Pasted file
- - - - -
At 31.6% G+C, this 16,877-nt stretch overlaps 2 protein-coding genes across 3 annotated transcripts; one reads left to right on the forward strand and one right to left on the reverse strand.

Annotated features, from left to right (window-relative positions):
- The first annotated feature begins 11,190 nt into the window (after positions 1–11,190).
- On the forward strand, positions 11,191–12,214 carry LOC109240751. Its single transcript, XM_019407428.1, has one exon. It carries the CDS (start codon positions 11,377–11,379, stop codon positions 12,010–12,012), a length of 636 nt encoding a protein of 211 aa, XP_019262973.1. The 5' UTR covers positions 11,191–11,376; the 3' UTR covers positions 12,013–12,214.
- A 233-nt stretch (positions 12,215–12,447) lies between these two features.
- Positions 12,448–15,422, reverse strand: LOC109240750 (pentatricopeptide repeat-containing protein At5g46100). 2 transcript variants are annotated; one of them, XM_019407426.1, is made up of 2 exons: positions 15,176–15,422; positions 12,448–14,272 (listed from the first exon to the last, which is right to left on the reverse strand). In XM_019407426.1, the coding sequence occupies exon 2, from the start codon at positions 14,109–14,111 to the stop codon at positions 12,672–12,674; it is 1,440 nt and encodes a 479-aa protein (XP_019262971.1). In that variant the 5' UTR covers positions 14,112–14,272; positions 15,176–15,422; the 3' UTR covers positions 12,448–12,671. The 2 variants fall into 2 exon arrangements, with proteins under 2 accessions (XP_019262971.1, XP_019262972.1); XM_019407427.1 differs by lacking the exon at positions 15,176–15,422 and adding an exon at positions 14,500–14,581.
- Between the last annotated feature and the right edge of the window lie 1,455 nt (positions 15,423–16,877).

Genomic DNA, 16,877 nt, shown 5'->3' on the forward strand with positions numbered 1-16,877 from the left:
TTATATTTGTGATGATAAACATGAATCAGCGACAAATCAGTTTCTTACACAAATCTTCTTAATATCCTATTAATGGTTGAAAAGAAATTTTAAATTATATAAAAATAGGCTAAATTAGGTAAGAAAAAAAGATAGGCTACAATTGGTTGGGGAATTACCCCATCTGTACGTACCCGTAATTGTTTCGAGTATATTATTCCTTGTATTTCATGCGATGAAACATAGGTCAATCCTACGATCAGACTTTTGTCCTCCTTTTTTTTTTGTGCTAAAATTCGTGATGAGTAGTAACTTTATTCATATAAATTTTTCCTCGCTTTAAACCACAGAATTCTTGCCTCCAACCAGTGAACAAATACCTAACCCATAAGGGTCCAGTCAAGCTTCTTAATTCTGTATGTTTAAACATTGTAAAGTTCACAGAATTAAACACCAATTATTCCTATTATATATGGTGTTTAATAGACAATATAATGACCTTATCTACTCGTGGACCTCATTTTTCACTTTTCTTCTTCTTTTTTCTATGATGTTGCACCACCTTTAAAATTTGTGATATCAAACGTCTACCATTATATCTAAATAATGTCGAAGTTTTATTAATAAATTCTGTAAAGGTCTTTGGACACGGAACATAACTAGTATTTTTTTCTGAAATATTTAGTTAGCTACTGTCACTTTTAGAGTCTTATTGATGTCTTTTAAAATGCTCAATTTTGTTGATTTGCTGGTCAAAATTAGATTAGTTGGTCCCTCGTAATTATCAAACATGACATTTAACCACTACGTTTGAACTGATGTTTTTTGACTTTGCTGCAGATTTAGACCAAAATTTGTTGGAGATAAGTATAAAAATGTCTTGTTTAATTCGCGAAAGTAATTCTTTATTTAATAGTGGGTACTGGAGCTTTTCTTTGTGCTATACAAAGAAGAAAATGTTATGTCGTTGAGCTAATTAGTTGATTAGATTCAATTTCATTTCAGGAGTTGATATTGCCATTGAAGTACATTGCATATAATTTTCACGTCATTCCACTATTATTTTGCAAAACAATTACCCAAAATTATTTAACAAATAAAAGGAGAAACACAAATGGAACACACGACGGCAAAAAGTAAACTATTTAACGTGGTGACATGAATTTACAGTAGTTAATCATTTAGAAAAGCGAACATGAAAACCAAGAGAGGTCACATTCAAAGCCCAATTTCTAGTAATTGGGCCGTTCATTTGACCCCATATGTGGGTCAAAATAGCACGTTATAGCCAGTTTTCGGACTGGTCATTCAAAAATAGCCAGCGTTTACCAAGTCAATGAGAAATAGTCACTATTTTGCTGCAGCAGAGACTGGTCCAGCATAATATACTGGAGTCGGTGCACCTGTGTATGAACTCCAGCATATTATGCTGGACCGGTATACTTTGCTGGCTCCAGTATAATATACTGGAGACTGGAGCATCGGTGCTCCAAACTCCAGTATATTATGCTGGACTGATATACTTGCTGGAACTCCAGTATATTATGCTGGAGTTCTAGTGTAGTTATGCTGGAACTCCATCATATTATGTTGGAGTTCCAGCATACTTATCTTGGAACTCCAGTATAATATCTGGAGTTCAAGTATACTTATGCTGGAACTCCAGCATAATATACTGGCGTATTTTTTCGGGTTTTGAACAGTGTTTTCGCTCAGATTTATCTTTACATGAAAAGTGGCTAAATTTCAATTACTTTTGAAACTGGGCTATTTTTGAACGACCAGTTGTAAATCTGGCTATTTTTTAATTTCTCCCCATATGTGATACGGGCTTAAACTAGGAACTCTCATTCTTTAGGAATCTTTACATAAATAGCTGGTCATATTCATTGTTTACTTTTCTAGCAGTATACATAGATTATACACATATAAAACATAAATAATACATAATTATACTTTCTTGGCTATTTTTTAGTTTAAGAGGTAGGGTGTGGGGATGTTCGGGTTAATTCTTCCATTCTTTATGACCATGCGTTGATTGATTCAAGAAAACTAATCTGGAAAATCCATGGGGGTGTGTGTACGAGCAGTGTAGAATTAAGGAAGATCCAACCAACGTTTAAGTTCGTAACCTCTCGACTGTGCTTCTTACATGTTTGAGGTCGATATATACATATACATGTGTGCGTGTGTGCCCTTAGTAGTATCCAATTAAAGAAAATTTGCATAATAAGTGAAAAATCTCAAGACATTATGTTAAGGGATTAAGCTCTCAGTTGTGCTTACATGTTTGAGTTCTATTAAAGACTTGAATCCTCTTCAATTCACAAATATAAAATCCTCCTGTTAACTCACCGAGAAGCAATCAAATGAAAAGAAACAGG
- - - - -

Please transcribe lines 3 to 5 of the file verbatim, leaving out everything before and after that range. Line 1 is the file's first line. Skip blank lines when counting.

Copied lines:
- The first annotated feature begins 11,190 nt into the window (after positions 1–11,190).
- On the forward strand, positions 11,191–12,214 carry LOC109240751. Its single transcript, XM_019407428.1, has one exon. It carries the CDS (start codon positions 11,377–11,379, stop codon positions 12,010–12,012), a length of 636 nt encoding a protein of 211 aa, XP_019262973.1. The 5' UTR covers positions 11,191–11,376; the 3' UTR covers positions 12,013–12,214.
- A 233-nt stretch (positions 12,215–12,447) lies between these two features.